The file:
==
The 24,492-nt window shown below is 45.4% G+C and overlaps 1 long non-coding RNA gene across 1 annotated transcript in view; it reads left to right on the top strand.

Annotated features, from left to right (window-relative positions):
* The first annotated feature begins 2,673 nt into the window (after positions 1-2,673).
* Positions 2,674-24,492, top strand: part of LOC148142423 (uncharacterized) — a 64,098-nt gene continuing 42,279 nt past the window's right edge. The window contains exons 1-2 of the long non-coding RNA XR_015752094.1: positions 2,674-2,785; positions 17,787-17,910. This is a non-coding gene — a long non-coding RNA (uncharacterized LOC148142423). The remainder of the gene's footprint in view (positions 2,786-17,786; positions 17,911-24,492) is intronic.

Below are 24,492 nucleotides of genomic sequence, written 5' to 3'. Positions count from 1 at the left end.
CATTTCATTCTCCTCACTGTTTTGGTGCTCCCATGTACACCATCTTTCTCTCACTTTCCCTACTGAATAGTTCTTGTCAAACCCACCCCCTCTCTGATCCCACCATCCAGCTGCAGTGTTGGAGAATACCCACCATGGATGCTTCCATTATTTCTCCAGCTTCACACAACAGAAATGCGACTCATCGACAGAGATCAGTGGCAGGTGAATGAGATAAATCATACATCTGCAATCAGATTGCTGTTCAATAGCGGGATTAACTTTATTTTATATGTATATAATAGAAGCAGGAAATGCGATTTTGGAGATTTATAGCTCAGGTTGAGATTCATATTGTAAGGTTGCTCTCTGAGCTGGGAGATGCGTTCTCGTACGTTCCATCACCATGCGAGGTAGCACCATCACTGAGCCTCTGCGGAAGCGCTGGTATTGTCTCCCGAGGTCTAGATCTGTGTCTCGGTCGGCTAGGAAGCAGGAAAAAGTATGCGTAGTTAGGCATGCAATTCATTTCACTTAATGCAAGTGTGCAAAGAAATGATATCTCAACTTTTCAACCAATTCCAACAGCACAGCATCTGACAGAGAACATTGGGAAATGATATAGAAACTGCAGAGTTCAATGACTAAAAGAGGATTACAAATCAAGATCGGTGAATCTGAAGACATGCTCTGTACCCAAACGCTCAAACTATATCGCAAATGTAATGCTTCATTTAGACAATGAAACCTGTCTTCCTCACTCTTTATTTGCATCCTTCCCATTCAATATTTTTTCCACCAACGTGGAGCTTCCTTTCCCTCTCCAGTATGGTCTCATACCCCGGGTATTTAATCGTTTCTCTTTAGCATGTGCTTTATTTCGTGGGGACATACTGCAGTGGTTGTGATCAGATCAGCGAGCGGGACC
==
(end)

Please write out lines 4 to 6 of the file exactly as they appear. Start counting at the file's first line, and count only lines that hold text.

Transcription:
* Positions 2,674-24,492, top strand: part of LOC148142423 (uncharacterized) — a 64,098-nt gene continuing 42,279 nt past the window's right edge. The window contains exons 1-2 of the long non-coding RNA XR_015752094.1: positions 2,674-2,785; positions 17,787-17,910. This is a non-coding gene — a long non-coding RNA (uncharacterized LOC148142423). The remainder of the gene's footprint in view (positions 2,786-17,786; positions 17,911-24,492) is intronic.

Below are 24,492 nucleotides of genomic sequence, written 5' to 3'. Positions count from 1 at the left end.
CATTTCATTCTCCTCACTGTTTTGGTGCTCCCATGTACACCATCTTTCTCTCACTTTCCCTACTGAATAGTTCTTGTCAAACCCACCCCCTCTCTGATCCCACCATCCAGCTGCAGTGTTGGAGAATACCCACCATGGATGCTTCCATTATTTCTCCAGCTTCACACAACAGAAATGCGACTCATCGACAGAGATCAGTGGCAGGTGAATGAGATAAATCATACATCTGCAATCAGATTGCTGTTCAATAGCGGGATTAACTTTATTTTATATGTATATAATAGAAGCAGGAAATGCGATTTTGGAGATTTATAGCTCAGGTTGAGATTCATATTGTAAGGTTGCTCTCTGAGCTGGGAGATGCGTTCTCGTACGTTCCATCACCATGCGAGGTAGCACCATCACTGAGCCTCTGCGGAAGCGCTGGTATTGTCTCCCGAGGTCTAGATCTGTGTCTCGGTCGGCTAGGAAGCAGGAAAAAGTATGCGTAGTTAGGCATGCAATTCATTTCACTTAATGCAAGTGTGCAAAGAAATGATATCTCAACTTTTCAACCAATTCCAACAGCACAGCATCTGACAGAGAACATTGGGAAATGATATAGAAACTGCAGAGTTCAATGACTAAAAGAGGATTACAAATCAAGATCGGTGAATCTGAAGACATGCTCTGTACCCAAACGCTCAAACTATATCGCAAATGTAATGCTTCATTTAGACAATGAAACCTGTCTTCCTCACTCTTTATTTGCATCCTTCCCATTCAATATTTTTTCCACCAACGTGGAGCTTCCTTTCCCTCTCCAGTATGGTCTCATACCCCGGGTATTTAATCGTTTCTCTTTAGCATGTGCTTTATTTCGTGGGGACATACTGCAGTGGTTGTGATCAGATCAGCGAGCGGGACC